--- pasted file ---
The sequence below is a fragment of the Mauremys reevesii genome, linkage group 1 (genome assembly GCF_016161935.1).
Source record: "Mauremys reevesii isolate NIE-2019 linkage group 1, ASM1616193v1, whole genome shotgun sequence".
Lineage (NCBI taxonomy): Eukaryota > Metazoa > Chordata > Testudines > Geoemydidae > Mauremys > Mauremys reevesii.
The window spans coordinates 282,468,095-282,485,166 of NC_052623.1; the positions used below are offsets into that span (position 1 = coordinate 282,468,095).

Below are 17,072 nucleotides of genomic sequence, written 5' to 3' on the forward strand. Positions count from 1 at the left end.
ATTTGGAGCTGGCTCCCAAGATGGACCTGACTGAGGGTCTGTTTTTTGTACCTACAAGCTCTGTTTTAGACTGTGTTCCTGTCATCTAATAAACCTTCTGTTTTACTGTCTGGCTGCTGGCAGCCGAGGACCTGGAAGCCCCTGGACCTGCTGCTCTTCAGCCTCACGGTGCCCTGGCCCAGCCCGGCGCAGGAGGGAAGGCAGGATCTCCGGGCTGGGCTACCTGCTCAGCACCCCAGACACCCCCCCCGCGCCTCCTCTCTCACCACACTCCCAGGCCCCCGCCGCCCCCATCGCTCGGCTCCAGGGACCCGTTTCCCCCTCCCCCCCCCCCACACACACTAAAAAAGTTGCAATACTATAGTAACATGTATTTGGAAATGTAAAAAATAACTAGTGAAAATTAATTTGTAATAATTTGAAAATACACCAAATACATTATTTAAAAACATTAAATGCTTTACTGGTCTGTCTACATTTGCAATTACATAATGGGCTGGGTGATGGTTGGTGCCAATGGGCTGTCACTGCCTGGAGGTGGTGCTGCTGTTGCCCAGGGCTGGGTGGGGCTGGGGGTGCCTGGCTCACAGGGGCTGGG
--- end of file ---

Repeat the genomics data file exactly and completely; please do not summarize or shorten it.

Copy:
The sequence below is a fragment of the Mauremys reevesii genome, linkage group 1 (genome assembly GCF_016161935.1).
Source record: "Mauremys reevesii isolate NIE-2019 linkage group 1, ASM1616193v1, whole genome shotgun sequence".
Lineage (NCBI taxonomy): Eukaryota > Metazoa > Chordata > Testudines > Geoemydidae > Mauremys > Mauremys reevesii.
The window spans coordinates 282,468,095-282,485,166 of NC_052623.1; the positions used below are offsets into that span (position 1 = coordinate 282,468,095).

Below are 17,072 nucleotides of genomic sequence, written 5' to 3' on the forward strand. Positions count from 1 at the left end.
ATTTGGAGCTGGCTCCCAAGATGGACCTGACTGAGGGTCTGTTTTTTGTACCTACAAGCTCTGTTTTAGACTGTGTTCCTGTCATCTAATAAACCTTCTGTTTTACTGTCTGGCTGCTGGCAGCCGAGGACCTGGAAGCCCCTGGACCTGCTGCTCTTCAGCCTCACGGTGCCCTGGCCCAGCCCGGCGCAGGAGGGAAGGCAGGATCTCCGGGCTGGGCTACCTGCTCAGCACCCCAGACACCCCCCCCGCGCCTCCTCTCTCACCACACTCCCAGGCCCCCGCCGCCCCCATCGCTCGGCTCCAGGGACCCGTTTCCCCCTCCCCCCCCCCCACACACACTAAAAAAGTTGCAATACTATAGTAACATGTATTTGGAAATGTAAAAAATAACTAGTGAAAATTAATTTGTAATAATTTGAAAATACACCAAATACATTATTTAAAAACATTAAATGCTTTACTGGTCTGTCTACATTTGCAATTACATAATGGGCTGGGTGATGGTTGGTGCCAATGGGCTGTCACTGCCTGGAGGTGGTGCTGCTGTTGCCCAGGGCTGGGTGGGGCTGGGGGTGCCTGGCTCACAGGGGCTGGG